http://www.theverge.com/2016/11/24/13740946/dutch-scientists-use-color-changing-graphene-bubbles-to-create-mechanical-pixels shows how graphene can be used to make displays with each pixel changing colour according to mechanical deformation.
Meanwhile, Lexus have just created a car with a shell covered in LEDs so it can act as a massive display.
In 2014 I wrote about using polymer LED displays for future Minis so it’s nice to see another prediction come true.
Looking at the mechanical pixels though, it is clear that mechanical pixels could respond directly to sound, or to turbulence of passing air, plus other vibration that arises from motion on a road surface, or the engine. Car panel colours could change all the time powered by ambient energy. Coatings on any solid objects could follow, so people might have plenty of shimmering colours in their everyday environment. Could. Not sure I want it, but they could.
With sound as a control system, sound wave generators at the edges or underneath such surfaces could produce a wide variety of pleasing patterns. We could soon have furniture that does a good impression of being a cuttlefish.
I often get asked about smart makeup, on which I’ve often spoken since the late 90s. Thin film makeup displays could use this same tech. So er, we could have people with makeup pretending to be cuttlefish too. I think I’ll quit while I’m ahead.
I should have written this on the ides of March, but hey ho. I was discussing packaging this morning for an IoT event.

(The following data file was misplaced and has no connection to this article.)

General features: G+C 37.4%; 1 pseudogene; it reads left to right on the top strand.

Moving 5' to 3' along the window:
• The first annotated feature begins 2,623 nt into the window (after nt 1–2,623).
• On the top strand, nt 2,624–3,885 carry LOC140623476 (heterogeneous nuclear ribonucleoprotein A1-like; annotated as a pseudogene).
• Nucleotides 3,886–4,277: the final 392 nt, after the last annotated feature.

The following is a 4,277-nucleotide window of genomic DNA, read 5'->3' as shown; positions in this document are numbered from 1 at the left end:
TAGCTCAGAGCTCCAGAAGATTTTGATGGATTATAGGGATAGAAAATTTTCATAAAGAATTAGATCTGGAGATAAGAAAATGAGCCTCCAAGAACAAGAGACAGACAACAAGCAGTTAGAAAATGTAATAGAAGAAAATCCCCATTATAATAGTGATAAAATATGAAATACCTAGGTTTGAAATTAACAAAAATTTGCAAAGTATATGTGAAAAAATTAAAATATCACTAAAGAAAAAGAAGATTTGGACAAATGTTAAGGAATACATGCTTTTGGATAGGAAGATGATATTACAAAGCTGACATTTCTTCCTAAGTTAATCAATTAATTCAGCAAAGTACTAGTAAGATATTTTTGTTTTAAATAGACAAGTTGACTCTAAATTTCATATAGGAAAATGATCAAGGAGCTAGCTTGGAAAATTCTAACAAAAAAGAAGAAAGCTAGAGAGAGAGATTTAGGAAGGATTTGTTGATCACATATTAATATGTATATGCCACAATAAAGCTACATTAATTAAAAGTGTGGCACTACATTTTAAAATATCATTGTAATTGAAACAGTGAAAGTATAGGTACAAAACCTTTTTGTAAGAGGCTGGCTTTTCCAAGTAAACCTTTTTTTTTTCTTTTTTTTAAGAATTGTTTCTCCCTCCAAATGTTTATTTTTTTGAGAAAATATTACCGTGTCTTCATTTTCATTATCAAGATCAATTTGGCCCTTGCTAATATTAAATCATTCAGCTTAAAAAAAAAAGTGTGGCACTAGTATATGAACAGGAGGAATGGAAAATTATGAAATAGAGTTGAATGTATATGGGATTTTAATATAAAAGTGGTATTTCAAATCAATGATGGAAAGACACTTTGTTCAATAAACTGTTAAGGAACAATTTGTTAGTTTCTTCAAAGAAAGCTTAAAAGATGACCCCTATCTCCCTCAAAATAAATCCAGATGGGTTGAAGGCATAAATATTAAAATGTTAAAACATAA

Imagine a bacterium sitting on a package on a supermarket shelf is called Julius Caesar. Now imagine Brutus coming along with a particularly sharp knife and stabbing him hundreds of times. That’s my idea, just scaled down a bit.
This started as a slight adaptation of an idea I developed for Dunlop a few years ago to make variable grip tires. (Still waiting for Dunlop to make those, so maybe some other tire company might pick up the idea).
The idea is very simple, to use tiny triangular structures embedded in the surface, and then pull the base of the triangle together, thereby pushing up the tip. My tire idea used electro-active polymers to do the pulling, and sharp carbon composites to do the grip bit, or in this antibacterial case, the sharp knife. Probably for packaging I’d use carbon nanotubes or similar as the sides with which to stab the bacteria, but engineers frequently come up with different nanostructure shapes so I’m pretty agnostic about material and shape. If it ruptures a bacterium, it will be good.
An easier to use alternative for widespread use in packaging would be to ditch the electro-active polymer and associated electronics, and instead to use a tuned acoustic wave to move the blades in and out of the surface. All that is needed to activate them is to put out that frequency of sound through a speaker system in the supermarket or factory. The sound needed would likely be ultrasonic, so it doesn’t irritate all the shoppers, and in any case, nano-structures will generally be associated with high frequencies.
So the packaging would include tiny structures that act as the dagger attached to a particular acoustic mass acting as Brutus, that would move when the appropriate resonant frequency is broadcast.
This technique doesn’t need any nasty chemicals, though it does need the nanostructures and sound and if they aren’t designed right, the nanostructures could be just as harmful. Anyway, that’s the basic idea.
Posted in biotech, design, food, Health, IoT, materials, packaging, retailing, technology
Tagged antibacterial, food safety, packaging